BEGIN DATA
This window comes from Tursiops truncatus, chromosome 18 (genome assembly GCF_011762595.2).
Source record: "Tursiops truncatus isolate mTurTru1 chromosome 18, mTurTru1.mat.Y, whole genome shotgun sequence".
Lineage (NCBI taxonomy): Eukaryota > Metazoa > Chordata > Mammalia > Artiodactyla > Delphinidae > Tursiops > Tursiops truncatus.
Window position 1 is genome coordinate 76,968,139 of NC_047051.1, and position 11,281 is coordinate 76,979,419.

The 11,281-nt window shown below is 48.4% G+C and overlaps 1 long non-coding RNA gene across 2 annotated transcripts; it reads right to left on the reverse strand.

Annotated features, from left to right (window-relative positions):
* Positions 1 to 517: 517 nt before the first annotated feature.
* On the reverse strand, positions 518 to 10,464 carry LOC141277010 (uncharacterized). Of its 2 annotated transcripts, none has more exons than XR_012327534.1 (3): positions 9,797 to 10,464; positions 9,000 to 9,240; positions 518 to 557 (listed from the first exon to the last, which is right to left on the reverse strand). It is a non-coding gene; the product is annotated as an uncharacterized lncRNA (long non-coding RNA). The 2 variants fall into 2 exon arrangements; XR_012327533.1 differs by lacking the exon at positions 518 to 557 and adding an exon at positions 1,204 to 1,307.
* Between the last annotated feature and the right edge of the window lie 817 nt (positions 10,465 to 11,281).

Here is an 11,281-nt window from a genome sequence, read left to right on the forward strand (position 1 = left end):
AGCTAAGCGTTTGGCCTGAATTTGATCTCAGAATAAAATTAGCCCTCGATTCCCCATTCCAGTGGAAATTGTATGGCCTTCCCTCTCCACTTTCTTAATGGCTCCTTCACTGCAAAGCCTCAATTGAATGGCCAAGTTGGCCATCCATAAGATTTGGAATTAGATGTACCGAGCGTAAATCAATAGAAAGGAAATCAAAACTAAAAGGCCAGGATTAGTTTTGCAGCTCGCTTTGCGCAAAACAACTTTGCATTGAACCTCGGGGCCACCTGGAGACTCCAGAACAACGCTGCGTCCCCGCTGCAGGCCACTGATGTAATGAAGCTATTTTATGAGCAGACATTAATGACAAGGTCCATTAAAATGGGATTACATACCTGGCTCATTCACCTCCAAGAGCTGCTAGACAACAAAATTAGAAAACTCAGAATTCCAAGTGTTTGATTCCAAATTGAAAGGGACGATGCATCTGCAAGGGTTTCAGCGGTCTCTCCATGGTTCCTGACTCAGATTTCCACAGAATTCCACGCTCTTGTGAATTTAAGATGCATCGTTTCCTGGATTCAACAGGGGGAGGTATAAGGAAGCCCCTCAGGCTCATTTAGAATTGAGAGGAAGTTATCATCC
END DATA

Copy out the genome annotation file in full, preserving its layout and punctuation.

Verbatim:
This window comes from Tursiops truncatus, chromosome 18 (genome assembly GCF_011762595.2).
Source record: "Tursiops truncatus isolate mTurTru1 chromosome 18, mTurTru1.mat.Y, whole genome shotgun sequence".
Lineage (NCBI taxonomy): Eukaryota > Metazoa > Chordata > Mammalia > Artiodactyla > Delphinidae > Tursiops > Tursiops truncatus.
Window position 1 is genome coordinate 76,968,139 of NC_047051.1, and position 11,281 is coordinate 76,979,419.

The 11,281-nt window shown below is 48.4% G+C and overlaps 1 long non-coding RNA gene across 2 annotated transcripts; it reads right to left on the reverse strand.

Annotated features, from left to right (window-relative positions):
* Positions 1 to 517: 517 nt before the first annotated feature.
* On the reverse strand, positions 518 to 10,464 carry LOC141277010 (uncharacterized). Of its 2 annotated transcripts, none has more exons than XR_012327534.1 (3): positions 9,797 to 10,464; positions 9,000 to 9,240; positions 518 to 557 (listed from the first exon to the last, which is right to left on the reverse strand). It is a non-coding gene; the product is annotated as an uncharacterized lncRNA (long non-coding RNA). The 2 variants fall into 2 exon arrangements; XR_012327533.1 differs by lacking the exon at positions 518 to 557 and adding an exon at positions 1,204 to 1,307.
* Between the last annotated feature and the right edge of the window lie 817 nt (positions 10,465 to 11,281).

Here is an 11,281-nt window from a genome sequence, read left to right on the forward strand (position 1 = left end):
AGCTAAGCGTTTGGCCTGAATTTGATCTCAGAATAAAATTAGCCCTCGATTCCCCATTCCAGTGGAAATTGTATGGCCTTCCCTCTCCACTTTCTTAATGGCTCCTTCACTGCAAAGCCTCAATTGAATGGCCAAGTTGGCCATCCATAAGATTTGGAATTAGATGTACCGAGCGTAAATCAATAGAAAGGAAATCAAAACTAAAAGGCCAGGATTAGTTTTGCAGCTCGCTTTGCGCAAAACAACTTTGCATTGAACCTCGGGGCCACCTGGAGACTCCAGAACAACGCTGCGTCCCCGCTGCAGGCCACTGATGTAATGAAGCTATTTTATGAGCAGACATTAATGACAAGGTCCATTAAAATGGGATTACATACCTGGCTCATTCACCTCCAAGAGCTGCTAGACAACAAAATTAGAAAACTCAGAATTCCAAGTGTTTGATTCCAAATTGAAAGGGACGATGCATCTGCAAGGGTTTCAGCGGTCTCTCCATGGTTCCTGACTCAGATTTCCACAGAATTCCACGCTCTTGTGAATTTAAGATGCATCGTTTCCTGGATTCAACAGGGGGAGGTATAAGGAAGCCCCTCAGGCTCATTTAGAATTGAGAGGAAGTTATCATCC